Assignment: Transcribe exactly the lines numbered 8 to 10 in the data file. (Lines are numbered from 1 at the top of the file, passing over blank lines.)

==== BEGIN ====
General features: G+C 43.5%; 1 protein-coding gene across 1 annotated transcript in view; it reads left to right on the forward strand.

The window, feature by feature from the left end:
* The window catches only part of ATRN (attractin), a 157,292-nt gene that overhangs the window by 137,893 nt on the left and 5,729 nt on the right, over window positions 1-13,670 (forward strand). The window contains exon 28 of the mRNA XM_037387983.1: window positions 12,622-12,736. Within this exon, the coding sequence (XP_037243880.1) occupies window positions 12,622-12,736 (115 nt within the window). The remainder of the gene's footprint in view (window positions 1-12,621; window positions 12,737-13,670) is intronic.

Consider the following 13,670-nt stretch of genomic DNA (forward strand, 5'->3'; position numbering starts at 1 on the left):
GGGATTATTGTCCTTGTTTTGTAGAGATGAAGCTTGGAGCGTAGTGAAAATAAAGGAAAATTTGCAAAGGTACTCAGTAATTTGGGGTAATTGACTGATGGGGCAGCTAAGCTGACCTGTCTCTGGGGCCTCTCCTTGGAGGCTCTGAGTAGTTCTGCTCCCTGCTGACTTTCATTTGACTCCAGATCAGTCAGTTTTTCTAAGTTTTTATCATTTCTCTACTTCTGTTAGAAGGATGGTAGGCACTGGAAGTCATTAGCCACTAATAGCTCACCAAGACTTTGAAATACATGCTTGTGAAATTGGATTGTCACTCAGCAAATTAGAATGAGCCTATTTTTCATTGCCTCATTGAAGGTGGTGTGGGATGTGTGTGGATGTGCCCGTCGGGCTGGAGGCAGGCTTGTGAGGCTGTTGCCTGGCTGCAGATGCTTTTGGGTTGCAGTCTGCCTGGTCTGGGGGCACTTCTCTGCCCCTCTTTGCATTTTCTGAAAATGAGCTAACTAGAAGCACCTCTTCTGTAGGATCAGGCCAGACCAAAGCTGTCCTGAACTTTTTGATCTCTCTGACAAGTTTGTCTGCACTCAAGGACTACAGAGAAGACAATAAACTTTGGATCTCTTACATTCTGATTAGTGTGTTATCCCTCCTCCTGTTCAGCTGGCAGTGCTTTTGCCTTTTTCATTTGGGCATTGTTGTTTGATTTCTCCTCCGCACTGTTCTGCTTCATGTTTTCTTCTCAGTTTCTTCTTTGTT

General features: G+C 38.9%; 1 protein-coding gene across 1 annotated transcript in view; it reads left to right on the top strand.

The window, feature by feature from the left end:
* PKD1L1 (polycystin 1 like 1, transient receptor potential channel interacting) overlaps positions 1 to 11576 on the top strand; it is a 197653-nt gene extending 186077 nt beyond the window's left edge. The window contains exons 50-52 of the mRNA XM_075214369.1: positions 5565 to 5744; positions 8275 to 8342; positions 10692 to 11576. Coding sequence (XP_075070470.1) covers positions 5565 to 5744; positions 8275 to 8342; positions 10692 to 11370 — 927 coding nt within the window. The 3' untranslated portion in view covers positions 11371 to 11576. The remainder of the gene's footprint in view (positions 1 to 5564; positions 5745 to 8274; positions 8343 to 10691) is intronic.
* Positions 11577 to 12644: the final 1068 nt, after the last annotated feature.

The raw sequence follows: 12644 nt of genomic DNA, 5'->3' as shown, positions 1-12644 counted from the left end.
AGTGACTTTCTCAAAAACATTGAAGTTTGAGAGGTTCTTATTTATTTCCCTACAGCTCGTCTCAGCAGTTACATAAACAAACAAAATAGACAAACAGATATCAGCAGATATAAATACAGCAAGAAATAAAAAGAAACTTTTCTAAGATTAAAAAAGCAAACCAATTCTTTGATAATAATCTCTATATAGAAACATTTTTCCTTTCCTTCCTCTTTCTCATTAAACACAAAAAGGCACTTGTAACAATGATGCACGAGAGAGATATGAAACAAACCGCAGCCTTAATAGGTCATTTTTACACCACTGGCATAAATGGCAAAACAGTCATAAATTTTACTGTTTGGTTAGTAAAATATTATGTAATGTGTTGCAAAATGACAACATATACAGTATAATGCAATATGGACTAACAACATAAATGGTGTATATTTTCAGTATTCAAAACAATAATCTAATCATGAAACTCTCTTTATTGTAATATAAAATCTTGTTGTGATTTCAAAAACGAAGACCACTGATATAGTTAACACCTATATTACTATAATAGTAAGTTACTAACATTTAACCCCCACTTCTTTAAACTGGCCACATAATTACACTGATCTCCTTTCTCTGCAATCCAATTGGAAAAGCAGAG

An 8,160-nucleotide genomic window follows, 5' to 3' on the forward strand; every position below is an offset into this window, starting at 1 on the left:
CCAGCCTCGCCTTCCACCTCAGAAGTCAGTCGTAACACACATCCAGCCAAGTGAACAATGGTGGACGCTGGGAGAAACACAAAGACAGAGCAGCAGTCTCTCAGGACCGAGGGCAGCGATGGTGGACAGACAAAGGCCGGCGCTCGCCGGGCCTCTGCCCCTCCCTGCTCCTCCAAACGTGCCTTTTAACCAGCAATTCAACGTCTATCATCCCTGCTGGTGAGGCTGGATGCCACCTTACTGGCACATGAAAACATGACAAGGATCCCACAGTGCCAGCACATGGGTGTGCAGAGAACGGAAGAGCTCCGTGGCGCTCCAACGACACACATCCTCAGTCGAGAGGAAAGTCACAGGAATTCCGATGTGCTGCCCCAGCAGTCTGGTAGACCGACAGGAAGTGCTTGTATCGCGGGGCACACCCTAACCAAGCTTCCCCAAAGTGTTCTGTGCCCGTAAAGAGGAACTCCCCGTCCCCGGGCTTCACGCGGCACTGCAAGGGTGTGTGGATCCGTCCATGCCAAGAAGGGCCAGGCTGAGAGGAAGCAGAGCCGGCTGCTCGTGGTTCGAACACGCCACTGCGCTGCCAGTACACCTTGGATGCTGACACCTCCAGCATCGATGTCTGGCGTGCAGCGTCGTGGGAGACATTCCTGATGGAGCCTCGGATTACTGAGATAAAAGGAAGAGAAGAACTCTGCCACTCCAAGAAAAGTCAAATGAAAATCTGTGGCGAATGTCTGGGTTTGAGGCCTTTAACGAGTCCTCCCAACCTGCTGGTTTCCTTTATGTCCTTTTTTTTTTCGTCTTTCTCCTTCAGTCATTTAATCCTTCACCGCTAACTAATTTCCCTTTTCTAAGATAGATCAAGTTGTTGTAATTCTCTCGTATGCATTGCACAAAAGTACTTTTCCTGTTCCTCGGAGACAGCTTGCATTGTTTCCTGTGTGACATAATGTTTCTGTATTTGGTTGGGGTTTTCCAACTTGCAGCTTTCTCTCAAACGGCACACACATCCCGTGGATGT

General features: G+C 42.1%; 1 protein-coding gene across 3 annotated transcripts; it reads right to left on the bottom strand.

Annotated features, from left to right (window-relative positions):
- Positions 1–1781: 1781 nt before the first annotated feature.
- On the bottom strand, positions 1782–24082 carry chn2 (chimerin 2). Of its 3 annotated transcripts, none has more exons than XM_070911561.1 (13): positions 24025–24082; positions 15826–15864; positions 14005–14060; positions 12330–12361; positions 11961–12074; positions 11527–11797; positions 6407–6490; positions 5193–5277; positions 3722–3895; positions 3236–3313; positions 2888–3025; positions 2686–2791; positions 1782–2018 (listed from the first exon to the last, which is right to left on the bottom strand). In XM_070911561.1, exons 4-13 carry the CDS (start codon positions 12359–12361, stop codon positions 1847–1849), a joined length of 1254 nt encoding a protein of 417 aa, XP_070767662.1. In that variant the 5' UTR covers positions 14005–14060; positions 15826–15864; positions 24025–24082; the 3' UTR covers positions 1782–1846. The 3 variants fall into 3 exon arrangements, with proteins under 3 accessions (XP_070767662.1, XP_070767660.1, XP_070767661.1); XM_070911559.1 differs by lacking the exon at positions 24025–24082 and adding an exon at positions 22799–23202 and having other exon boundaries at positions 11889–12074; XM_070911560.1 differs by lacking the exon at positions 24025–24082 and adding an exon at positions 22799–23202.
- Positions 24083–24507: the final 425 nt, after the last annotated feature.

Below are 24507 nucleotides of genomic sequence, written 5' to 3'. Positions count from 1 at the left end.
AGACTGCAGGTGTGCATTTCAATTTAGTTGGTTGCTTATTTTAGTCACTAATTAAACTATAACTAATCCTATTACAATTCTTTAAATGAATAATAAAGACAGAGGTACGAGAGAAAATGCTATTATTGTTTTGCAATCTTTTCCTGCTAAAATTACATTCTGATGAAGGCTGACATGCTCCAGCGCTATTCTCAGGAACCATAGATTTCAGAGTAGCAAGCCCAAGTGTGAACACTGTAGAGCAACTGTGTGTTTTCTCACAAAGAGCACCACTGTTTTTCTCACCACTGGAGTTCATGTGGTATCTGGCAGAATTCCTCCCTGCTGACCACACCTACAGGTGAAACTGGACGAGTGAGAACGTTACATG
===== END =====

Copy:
* PKD1L1 (polycystin 1 like 1, transient receptor potential channel interacting) overlaps positions 1 to 11576 on the top strand; it is a 197653-nt gene extending 186077 nt beyond the window's left edge. The window contains exons 50-52 of the mRNA XM_075214369.1: positions 5565 to 5744; positions 8275 to 8342; positions 10692 to 11576. Coding sequence (XP_075070470.1) covers positions 5565 to 5744; positions 8275 to 8342; positions 10692 to 11370 — 927 coding nt within the window. The 3' untranslated portion in view covers positions 11371 to 11576. The remainder of the gene's footprint in view (positions 1 to 5564; positions 5745 to 8274; positions 8343 to 10691) is intronic.
* Positions 11577 to 12644: the final 1068 nt, after the last annotated feature.

The raw sequence follows: 12644 nt of genomic DNA, 5'->3' as shown, positions 1-12644 counted from the left end.